# How to calculate greenhouse effect for planet as well as for the atmosphere?

I recently found a calculation on how to calculate the greenhouse effect for Earth from another question here, but I couldn't make heads or tails of the calculations that were provided in one of the answers.

https://earthscience.stackexchange.com/questions/12093/how-can-we-calculate-the-temperature-of-the-atmosphere-including-the-greenhouse

Would it be possible for someone to explain the calculation structure and how to use it for exoplanets (worldbuilding exercise) like I'm five? I have no problem replicating the calculations once I know how to do it, but I just need to know what figures and units I need to use for the process.

At present, I know how to get the surface temperature for a planet without an atmosphere, so I just need help getting the calculation for a planet with an atmosphere.

• I am not sure I understand your worldbuilding problem: you have the equation you are looking for, what else is missing?
– L.Dutch
Jul 22, 2022 at 3:01

The accepted answer you linked to doesn't quite tell you what you need to know... it just shows you how to work out the temperature of the atmosphere (given some simplifying assumptions), given the average surface temperature of the planet... this doesn't tell you how to work out the average surface temperature of the planet given some simple atmospheric model and the equilibrium temperature of the planet (eg. if the atmosphere wasn't there).

Happily, the book they reference does tell you this information. Their link is broken, but a brief search show you its new home: Introduction to Atmospheric Chemistry, Chapter 7.

Lets start with the simple no-atmosphere model of planetary equilibrium temperature: $$T_{eq} = \left[ {F_s(1-A)} \over {4\sigma} \right]^{1 \over 4}$$

$$F_s$$ is the solar flux at the orbital radius of your planet, in watts per square meter. For Earth, this is ~1361W/m2. You should be able to work out how to compute this yourself easily enough, so I won't go into that here. This model assumes that all the heating of the planet comes from the energy of the sun... geothermal effects are ignored.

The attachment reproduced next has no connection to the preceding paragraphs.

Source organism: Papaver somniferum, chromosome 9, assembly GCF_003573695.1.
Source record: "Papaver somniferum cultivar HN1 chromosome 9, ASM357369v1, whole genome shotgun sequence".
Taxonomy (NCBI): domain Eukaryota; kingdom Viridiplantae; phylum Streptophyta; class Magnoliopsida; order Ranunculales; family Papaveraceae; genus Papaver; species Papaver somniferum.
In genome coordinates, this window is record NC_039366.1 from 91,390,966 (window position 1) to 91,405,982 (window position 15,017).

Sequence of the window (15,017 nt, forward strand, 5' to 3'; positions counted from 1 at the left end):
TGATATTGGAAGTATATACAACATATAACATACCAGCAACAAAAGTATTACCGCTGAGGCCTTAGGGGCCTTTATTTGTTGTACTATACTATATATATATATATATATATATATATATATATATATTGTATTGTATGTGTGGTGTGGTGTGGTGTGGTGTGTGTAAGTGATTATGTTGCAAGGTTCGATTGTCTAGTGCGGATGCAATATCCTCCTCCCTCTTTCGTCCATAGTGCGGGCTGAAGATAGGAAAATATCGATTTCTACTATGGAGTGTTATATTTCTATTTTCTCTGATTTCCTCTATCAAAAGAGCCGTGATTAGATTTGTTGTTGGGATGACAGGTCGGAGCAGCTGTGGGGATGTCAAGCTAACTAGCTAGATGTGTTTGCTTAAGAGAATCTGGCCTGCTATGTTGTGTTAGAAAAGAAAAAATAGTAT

$$A$$ is the planetary albedo, a measure of how much of the incident solar flux is reflected back into space. This is a slightly awkward thing to measure, especially on a planet with varying colors like Earth, but the book uses a value of 0.28. This is a little lower than the Bond albedo of the Earth (~0.304) for reasons I'm too lazy to find out.

$$\sigma$$ is the Stefan-Boltzmann constant. It and the one-fourth power come from the Stefan-Boltzmann law, which describes the energy emitted by a black-body radiator. This is used to model the amount of energy being radiated away by the Earth, with the planetary equilibrium temperature being that at which the energy being radiated away by the Earth exactly balances the energy being received from the Sun.

The version of the equation you probably want is this one, 7.16, from page 127 of the book (or page 15 of the chapter's PDF):

$$T_o = \left[ {F_s(1-A)} \over {4\sigma(1-{\mathcal{f} \over 2})} \right]^{1 \over 4}$$

The extra parameter $$\mathcal{f}$$ models the fraction of the energy being radiated by the Earth that is captured by the atmosphere. This obviously warms the atmosphere, which will then in turn re-radiate its heat following the same simple black-body radiator model we've used before. Half of the heat being re-radiated goes back down to the Earth, the other half shoots off into space, which probably explains the 1/2 bit.

Earth's atmosphere can be modelled with $$\mathcal{f}$$ as being ~0.77. Throwing that value into the equation gives you an observed surface temperature $$T_o$$ of ~288K, which is close enough for your needs, I'm sure.

It isn't at all easy to determine the value of $$\mathcal{f}$$ from the composition of the atmosphere, but you can work it out by looking at the observed surface temperatures of bodies in the Solar System (such as Venus or Mars) and using their observed albedos and the solar flux which you can compute yourself. The you can apply your $$\mathcal{f}$$-values to your fictional worlds. Job done.

The other answer (the non-accepted one) gives a simpler looking model, the Milne-Eddington approximation, which hides most of the details behind $$T_{eq}$$ but otherwise follows a pretty similar pattern (which shouldn't come as a surprise, because it is trying to model the same thing in the same way):

$$T_o = T_{eq} \left(1 + \frac{3}{4} \tau\right)^{\frac{1}{4}}$$

Where $$T_{eq}$$ is the planetary equilibrium temperature described above.

This replaces the $$\mathcal{f}$$-parameter with a related $$\tau$$-parameter, which is useful because the reference given, Planet temperatures with surface cooling parameterized, gives you a model for $$\tau$$ using atmospheric $$\ce{CO2}$$ and $$\ce{H2O}$$:

$$\tau = 0.025P_{\ce{CO2}}^.53 + 0.277P_{\ce{H2O}}^.3$$

where $$P_{\ce{CO2}}$$ and $$P_{\ce{H2O}}$$ are atmospheric carbon dioxide and water vapor partial pressures in pascals.

On Earth, these values are 33.6Pa and 392Pa respectively, giving a $$\tau$$ of 1.82. Unfortunately the model is incomplete, because this gives a surface temperature of >315K, which is a little warm. The paper goes on to talk about other details of optical thicknesses and convective cooling and so on, but it doesn't close with a nice simpler formula that would fit your needs. You'd need to read and digest the paper yourself to learn about the conclusions they came to.

• Thank you for the break down! I've been looking for this information for weeks and couldn't really find anything that I could work with for worldbuilding scenarios. I'll look into reading the paper itself for more information on the subject, but thank you again for the information. +1 for you! Jul 23, 2022 at 0:42